Martin Stürtzer – Ambient Nights, Vol. 1
A somewhat strange release from the legendary synth master this one. It features 4 tracks of wildly varying length, from a relatively short 16 minutes to just nudging over an hour. There are some musical differences between them too, as well as some similarities which we’ll note later in the review. Before we look into this in more detail, the tracks and timings.
- Galaxy Merger [01:00:58]
- Celestial Hues [16:45]
- Stellar Remnants [18:00]
- Lunar Reverie [43:14]
Galaxy Merger is the first and longest track on the album. It’s also the most ‘ambient’ of them all. Long form ambient lush pads dance around each other and long into the track you become aware of a deep, minimal sequence running underneath. Very nice.
Celestial Hues sees a shift toward sequencer-based music, or what I would term Berlin-school electronic music. The kind of hypnotic sequenced synths that draw you in to an ever evolving soundscape, only to be ‘spat out’ the other end into a void of silence. Definitely the highest tempo of the tracks, but still managing to be a tremendously relaxing piece to listen to. Lovely ratcheting on the sequences too.
Stellar Remnants has some more intensive pads that really are wide and spacious. The sequencer work here is with synth tones of a lighter nature. Thin sounds, higher pitches are the order of the day with minimal bass tones and lots of lovely delay on the upper registers give a lot of sonic space to this track.
Lunar Reverie is my personal favourite on this album, in equal measure lush evolving ambient pads and deeply, deeply hypnotic sequenced synths driving an epic musical journey. True space music. It seems to be extremely popular on the reviews on the Bandcamp release page, and it’s hard not to see why. Lush, minimal pads intersect with layered sequences that modulate in a gentle pulsing to give a real sense of motion – but motion without urgency. It’s a track that I can easily lose my sense of time with, and have been disappointed to reach the end thinking it’s too short. But it’s nearly 45 minutes long.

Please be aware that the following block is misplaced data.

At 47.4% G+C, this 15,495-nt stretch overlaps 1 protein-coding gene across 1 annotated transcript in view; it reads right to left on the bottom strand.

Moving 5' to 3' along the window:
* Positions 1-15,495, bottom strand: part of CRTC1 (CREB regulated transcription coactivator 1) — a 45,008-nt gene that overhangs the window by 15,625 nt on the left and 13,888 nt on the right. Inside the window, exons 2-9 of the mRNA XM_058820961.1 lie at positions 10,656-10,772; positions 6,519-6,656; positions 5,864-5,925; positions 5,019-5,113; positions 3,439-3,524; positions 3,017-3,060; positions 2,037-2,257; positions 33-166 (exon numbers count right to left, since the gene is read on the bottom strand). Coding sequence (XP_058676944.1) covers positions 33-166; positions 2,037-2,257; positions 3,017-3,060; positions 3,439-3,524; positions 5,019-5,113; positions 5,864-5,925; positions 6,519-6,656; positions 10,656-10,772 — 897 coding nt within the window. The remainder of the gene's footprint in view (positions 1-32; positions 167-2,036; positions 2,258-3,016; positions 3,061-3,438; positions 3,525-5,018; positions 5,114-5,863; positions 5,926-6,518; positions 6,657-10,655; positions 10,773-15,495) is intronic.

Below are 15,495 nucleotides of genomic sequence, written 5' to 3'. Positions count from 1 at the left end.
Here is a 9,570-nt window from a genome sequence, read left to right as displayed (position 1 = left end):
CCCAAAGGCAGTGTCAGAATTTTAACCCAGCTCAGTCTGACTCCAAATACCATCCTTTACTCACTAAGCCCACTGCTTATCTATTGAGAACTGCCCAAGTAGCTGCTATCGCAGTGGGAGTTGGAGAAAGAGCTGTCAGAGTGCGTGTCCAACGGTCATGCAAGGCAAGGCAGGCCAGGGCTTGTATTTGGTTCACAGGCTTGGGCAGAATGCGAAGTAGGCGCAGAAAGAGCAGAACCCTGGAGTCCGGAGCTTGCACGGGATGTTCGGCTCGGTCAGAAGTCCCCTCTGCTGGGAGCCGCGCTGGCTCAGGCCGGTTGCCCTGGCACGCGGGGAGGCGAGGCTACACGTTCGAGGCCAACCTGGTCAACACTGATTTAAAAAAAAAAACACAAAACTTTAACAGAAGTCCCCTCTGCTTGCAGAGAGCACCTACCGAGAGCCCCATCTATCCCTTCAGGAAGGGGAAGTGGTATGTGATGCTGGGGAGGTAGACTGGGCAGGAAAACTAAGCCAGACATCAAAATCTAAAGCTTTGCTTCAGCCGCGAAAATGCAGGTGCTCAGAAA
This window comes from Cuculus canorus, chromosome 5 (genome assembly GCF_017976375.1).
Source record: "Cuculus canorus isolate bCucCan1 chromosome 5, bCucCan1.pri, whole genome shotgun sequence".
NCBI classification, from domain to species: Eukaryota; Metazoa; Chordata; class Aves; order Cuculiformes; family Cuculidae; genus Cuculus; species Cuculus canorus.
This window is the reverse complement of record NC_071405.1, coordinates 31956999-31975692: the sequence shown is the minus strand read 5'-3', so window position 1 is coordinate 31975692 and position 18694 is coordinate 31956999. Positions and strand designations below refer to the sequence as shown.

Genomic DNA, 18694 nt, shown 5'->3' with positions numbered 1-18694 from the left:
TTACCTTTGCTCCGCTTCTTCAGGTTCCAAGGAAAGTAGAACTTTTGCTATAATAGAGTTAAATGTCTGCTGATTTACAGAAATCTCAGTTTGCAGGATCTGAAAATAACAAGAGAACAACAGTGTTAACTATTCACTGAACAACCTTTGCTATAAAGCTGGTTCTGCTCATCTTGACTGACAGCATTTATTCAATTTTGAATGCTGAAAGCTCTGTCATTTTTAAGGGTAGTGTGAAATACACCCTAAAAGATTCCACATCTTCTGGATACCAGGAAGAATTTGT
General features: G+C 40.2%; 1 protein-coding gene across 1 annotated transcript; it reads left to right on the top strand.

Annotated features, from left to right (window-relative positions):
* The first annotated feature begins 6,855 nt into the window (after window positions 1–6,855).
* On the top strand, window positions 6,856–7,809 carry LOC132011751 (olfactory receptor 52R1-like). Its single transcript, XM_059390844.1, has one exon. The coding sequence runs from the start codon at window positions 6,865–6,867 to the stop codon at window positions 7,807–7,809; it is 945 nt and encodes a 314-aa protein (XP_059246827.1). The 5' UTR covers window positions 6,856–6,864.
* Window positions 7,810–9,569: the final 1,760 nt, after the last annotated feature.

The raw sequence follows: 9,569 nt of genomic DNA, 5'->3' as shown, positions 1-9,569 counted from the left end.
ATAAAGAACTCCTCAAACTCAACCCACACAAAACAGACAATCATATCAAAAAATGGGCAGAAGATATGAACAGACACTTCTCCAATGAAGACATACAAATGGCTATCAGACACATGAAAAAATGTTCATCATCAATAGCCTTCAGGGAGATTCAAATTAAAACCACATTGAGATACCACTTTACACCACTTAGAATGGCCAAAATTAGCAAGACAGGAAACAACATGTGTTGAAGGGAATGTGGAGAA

Overall, a mixed bag of tracks in terms of style but not in tone. I’m not convinced they fully work as a whole, however each track does stand out as a separate enjoyable piece. Given the runtime of 2hr 19m, it’s probably more of an album to select a track and enjoy in isolation.
However, the underlying intent in the tracks is more down to structure and tone, rather than any other artistic choice. From the sleeve notes of the album’s concept, Martin states:
Each of the four long-form tracks has a very slow pace and builds up sound layer by sound layer. Pads and minimalistic melodies from the Sequential Prophet 10, OB-6, and Pro-2 are accompanied by sequences from the Moog synthesizers, modular system, and Waldorf Iridium.
The “Ambient Night” sessions give me a platform to improvise and create music during a live performance. Most sounds are programmed and patched on the fly with a focus on modulations and a balanced frequency range. The tonality is often built around a single chord with its options, expansions, and parallels.
I can see where he’s coming from, so my observation and critique of this album’s “style” is pretty weak. It’s a solid set of Stürtzer synth work, and extremely listenable to boot. If you’re a fan of his, you’ve probably heard/watched similar in his live at home concerts, or even from similar albums like Dyson Sphere Alpha (which I must review soon).
Each track has it’s strengths, and Lunar Reveries is Stürtzer at his finest – in my opinion of course 🙂
Ambient Nights Vol. 1 is available on Bandcamp as well as most other music sources.